Ex-mayor takes on budget, water

Athanasia Landis

“So when it rains, it pours: Here I am again,” cracked former Fredonia Mayor Athanasia Landis as she took the podium for a second time last week at a village Board of Trustees meeting.

Landis has attended most trustees’ meetings recently and is unafraid to hammer current village officials for the direction of Fredonia affairs. She got two chances Monday, speaking during a hearing on the 2024-25 proposed budget, and during time regularly reserved in the meeting for public comments.

During the hearing, Landis bashed village officials for raises in property tax and water and sewer rates.

“I’m sure you all know Fredonia has a poverty rate of 21%. How do you think these people are going to pay for everything that you’re asking?” she asked. “There are more than a few senior citizens, and many young families, desperately trying to make ends meet.”

She said the water and sewer funds have solid fund balances, each more than 25%. “Why do you keep raising rates when you have more than enough money to cover expenses and have an adequate fund balance?”

Landis stated that “fund balance is not a savings account – this is not a business, this is a municipality. The fund balance is there so that local governments avoid raising taxes and utility rates. You’re supposed to use it.”

The ex-mayor went on to say, “You still have enough money to spare our citizens the kind of hardship this budget would put them through.”

She added, “The actions that your budget is proposing will drive people out of this area and potentially will bankrupt the village. So here’s an original idea: instead of doing any of this, cut spending.”

During her second stint at the podium Monday, Landis again warned village officials about their decision to eventually purchase water from the city of Dunkirk. She questioned if Dunkirk really seeks to cooperate with Fredonia on water issues.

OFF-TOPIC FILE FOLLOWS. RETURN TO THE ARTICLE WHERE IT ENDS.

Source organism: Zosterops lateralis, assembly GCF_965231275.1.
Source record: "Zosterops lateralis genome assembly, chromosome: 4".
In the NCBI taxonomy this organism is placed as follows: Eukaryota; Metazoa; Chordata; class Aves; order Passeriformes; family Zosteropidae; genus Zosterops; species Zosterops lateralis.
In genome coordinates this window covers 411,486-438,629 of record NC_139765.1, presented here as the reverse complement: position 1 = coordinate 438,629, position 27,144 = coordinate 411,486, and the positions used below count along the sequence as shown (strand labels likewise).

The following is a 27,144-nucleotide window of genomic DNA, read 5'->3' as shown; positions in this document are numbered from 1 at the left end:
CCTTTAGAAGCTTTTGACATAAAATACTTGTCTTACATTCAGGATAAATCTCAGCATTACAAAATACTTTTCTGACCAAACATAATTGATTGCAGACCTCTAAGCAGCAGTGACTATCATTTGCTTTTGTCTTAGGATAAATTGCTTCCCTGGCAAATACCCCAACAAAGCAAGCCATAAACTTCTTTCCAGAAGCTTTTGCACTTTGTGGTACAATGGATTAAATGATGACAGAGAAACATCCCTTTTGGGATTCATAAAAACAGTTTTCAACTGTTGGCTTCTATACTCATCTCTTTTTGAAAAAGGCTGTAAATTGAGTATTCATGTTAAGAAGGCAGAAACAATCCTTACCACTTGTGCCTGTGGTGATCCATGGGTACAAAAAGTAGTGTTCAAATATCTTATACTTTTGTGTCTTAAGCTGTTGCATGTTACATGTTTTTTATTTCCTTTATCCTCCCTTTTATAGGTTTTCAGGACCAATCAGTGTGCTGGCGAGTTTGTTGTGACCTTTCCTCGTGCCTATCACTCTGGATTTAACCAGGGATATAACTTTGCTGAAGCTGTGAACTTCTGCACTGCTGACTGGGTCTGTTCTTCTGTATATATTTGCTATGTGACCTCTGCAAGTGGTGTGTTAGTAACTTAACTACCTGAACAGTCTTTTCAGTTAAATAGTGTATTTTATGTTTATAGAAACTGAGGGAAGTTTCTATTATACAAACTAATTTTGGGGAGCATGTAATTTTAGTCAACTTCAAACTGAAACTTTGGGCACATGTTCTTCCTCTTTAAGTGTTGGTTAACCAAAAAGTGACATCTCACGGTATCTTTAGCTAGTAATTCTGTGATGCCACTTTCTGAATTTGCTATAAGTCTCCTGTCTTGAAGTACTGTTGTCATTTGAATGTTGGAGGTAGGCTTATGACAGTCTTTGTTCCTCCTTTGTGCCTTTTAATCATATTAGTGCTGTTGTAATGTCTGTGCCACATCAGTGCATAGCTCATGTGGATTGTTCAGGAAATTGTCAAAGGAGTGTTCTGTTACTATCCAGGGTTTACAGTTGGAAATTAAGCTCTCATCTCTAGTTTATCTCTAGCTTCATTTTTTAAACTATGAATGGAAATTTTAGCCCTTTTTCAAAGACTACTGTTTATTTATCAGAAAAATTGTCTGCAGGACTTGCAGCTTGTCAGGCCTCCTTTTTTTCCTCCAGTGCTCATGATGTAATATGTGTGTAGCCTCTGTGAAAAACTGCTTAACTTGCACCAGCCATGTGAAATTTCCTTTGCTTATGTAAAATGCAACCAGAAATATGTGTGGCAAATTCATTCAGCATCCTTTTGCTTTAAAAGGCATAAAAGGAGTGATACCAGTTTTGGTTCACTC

“Here’s the issue: Cooperation means we have each other’s back,” she said. “Cooperation means, if they have a problem with water, we are there to help them. If we have a problem with water, they are there to help us. Cooperation means, we put money, they put money, and we get some very expensive equipment that we use then on an as- needed basis. Cooperation even means, put together the two plants and make one very strong one.

“What you’re proposing is not cooperation. We’re going to become their customers. Just because you go to (a store) and buy decorations for your next event, that doesn’t make you their partner. You can’t go to a bank and say, ‘I’m (the store’s) partner. I buy things from them.’ Best case scenario, they will laugh.”

Landis predicted, “The same will happen with Fredonia. Becoming Dunkirk’s customers will make it harder to get grants, not easier.”

Landis went on to defend Fredonia’s “Save Our Reservoir” group from “an attempt to undermine our numbers, our willingness to move forward, even our intelligence.”

She said, “I don’t know how many we are, the only thing I can tell you is that I have here a petition with… a little bit over 300 (signatures), which I want to give to the clerk, and copy back if you don’t mind.”

Landis was Fredonia’s mayor from 2015-19. She was defeated for re-election in 2019 by Douglas Essek, then a village trustee.

Essek chose not to seek re-election in 2023. Michael Ferguson was initially the only person on the ballot for Fredonia’s mayoral seat, but Landis challenged him weeks before the November election with a write-in campaign. Ferguson beat her.

Landis was subsequently one of five village residents who filed a lawsuit against trustees’ Dec. 26 decision to decommission the Fredonia water plant, draw down the adjacent reservoir and buy water from Dunkirk. The lawsuit is still pending in state Supreme Court.


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